Vin Scully, from Sunday's telecast:
Bottom of the third, one to nothing in favor of the Dodgers.
Bruce Bochy looking on, and he has been a harried manager. Those who have been close to him say that he's just about been driven up a wall, not only managing the Giants, but all the worries and responsibilities of the All-Star Game.
Quiroz, the catcher, hits one into the gap in left-center and that's going to go to the wall, and the big man goes into second base standing with a double. So the tying run is out there with nobody out.
That will bring up Gaudin followed by Torres and Scutaro.
Well, you can imagine the pressure on Bochy about what to do with Yasiel Puig. And they turned out now to have the Final Vote and there are five members: Desmond, Freeman, Pence, Gonzalez and Puig.
But way back in 1949, the Dodgers won the pennant. The manager of the Dodgers then was the All-Star manager in 1950, and his name was Burt Shotton.
And Burt Shotton did not wear a uniform. He did wear a Dodger windbreaker but he had to stay in the dugout. He wasn't allowed on the field.
It came down to Burt Shotton to pick one of two players for the All-Star Game. One, an extremely popular outfielder-first baseman by the name of Hank Sauer. They loved him in Chicago. Big right-hand batter.
The other, Duke Snider. Left-hand-hitting center fielder, destined to go in the Hall of Fame.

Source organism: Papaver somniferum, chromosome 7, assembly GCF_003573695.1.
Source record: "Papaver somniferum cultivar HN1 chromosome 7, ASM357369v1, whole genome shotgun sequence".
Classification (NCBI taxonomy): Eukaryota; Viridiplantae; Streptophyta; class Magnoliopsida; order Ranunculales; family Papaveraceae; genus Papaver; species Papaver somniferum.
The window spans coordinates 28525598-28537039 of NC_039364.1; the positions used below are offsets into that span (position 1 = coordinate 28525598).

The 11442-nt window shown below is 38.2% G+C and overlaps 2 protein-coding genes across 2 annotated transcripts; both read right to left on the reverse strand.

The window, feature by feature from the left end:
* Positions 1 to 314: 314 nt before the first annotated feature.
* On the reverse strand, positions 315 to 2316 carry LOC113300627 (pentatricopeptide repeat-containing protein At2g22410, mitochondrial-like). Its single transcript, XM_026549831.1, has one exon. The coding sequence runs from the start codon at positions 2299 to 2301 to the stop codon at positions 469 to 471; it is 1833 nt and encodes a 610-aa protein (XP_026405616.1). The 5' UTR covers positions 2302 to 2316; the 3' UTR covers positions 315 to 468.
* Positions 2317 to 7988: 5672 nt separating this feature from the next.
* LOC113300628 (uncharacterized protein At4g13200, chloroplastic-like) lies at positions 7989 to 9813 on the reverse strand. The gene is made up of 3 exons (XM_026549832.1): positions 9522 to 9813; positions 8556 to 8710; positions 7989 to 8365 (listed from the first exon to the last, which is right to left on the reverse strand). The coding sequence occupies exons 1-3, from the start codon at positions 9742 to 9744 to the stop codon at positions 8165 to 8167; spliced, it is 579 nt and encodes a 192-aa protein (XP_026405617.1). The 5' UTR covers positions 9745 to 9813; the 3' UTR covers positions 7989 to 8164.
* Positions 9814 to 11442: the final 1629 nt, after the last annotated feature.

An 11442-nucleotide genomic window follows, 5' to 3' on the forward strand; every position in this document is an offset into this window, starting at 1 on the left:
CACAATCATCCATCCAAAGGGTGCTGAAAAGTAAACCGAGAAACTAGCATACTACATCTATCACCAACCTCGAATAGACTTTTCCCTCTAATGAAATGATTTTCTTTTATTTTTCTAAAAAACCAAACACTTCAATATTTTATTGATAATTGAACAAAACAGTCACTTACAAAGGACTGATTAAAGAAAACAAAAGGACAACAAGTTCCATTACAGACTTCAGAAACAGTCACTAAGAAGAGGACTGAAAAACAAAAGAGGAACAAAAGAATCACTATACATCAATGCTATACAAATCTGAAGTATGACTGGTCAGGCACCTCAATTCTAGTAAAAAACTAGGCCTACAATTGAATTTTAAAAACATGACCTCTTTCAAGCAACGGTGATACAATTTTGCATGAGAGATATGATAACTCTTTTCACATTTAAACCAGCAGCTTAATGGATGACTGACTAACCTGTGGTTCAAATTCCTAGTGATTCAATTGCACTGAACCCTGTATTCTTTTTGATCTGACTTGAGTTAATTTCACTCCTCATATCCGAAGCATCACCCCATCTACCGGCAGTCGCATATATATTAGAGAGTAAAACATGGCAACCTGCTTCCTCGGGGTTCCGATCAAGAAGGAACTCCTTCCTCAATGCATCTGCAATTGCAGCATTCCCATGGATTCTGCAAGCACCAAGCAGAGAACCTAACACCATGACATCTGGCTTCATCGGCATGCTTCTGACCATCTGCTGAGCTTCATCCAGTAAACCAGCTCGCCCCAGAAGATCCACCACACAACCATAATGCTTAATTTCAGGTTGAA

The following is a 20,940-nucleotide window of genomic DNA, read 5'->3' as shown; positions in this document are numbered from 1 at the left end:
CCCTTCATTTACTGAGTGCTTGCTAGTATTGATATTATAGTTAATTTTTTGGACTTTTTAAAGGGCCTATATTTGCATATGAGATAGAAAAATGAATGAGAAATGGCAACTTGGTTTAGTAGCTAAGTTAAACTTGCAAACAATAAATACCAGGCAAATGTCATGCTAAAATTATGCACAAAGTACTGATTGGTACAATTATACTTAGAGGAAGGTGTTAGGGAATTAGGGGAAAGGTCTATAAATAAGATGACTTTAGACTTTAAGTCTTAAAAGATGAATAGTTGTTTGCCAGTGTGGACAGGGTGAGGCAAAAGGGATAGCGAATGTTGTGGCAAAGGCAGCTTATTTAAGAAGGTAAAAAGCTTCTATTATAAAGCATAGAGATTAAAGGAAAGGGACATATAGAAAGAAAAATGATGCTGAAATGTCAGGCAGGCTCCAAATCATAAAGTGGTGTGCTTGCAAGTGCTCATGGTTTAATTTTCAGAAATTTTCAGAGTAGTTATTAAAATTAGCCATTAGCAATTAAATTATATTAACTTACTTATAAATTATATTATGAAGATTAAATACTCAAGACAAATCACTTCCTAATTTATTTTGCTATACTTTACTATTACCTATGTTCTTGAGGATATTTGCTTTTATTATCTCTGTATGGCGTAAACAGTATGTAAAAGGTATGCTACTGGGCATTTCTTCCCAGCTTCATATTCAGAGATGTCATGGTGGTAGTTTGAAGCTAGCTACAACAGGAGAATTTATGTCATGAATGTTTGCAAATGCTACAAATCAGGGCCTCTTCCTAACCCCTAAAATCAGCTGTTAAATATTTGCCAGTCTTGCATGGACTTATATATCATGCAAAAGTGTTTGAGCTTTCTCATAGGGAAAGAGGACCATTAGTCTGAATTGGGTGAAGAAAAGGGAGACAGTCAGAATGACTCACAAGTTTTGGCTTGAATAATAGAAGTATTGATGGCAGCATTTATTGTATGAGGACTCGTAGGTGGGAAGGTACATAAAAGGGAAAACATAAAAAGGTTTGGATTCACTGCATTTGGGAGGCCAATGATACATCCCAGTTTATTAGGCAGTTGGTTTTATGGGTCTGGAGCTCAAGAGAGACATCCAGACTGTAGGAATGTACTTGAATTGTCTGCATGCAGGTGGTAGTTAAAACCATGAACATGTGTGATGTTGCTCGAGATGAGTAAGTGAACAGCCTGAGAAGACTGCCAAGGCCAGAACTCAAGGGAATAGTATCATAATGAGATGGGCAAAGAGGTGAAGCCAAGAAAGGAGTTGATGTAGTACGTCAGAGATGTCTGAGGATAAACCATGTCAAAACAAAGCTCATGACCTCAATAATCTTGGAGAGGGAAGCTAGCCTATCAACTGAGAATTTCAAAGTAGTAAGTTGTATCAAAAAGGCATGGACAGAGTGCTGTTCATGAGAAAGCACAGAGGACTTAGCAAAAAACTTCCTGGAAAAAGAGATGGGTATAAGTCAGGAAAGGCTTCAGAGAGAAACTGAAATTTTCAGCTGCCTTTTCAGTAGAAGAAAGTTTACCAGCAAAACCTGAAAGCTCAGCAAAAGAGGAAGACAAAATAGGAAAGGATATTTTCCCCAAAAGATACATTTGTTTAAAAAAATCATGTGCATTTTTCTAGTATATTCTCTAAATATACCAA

The pitch to the plate, and it is a little low, ball one, one and oh.
Anyway, Shotton elected to go with Snider, because The Duke had more abilities than just swinging the bat.
And Chicago was absolutely incensed. How could they not have picked Hank Sauer? I mean, they were furious — including the Cubs broadcaster.
Gaudin pulls the bat back, two and oh the count.
His name was Bert Wilson, and if you can imagine it today — you can't imagine it today. But in 1950, Bert Wilson organized a "Shoot Shotton Club."
Can you imagine? Shoot Shotton.
Two balls and no strikes the count to Gaudin. Showing bunt again, pops it in the air foul out of play, two and one.
Well anyway, it came the day of the All-Star Game at Wrigley Field, and after the batting practice, after the infield, et cetera, the field was deserted for a couple of minutes.
And up the steps of the visiting dugout in Wrigley Field stood old Burt Shotton, wearing his Dodger windbreaker and a baseball cap. He stood very deliberately and stared at the people behind home plate, who began to boo.
Here's the two-one pitch, Gaudin swings, fouls it away.
Then he stared at the people down the left-field line. And then he stared at the people in the bleachers in left. Then the bleachers in right-center. And then the people in right field. And then the people all the way down to home plate again.
With the boos going to the heavens, and finally, after making a complete circle, Burt said — as if to say to the crowd, If you're going to shoot me, shoot me now.
And when he felt there was nothing but the boos, he quietly went back in the dugout.
Here's the two-two pitch to Gaudin, and it's taken, strike three call. One away.
My thanks to Gaudin while I could tell that story.
So one away, and here's Andres Torres.
But I was just thinking, if I have a moment, I will say to Bruce Bochy, Hey, you think you have problems trying to select the All-Star team players this year? You don't know anything about problems.
They ought to tell you about Burt Shotton, circa 1950.
All right, here's Torres, struck out in the first inning....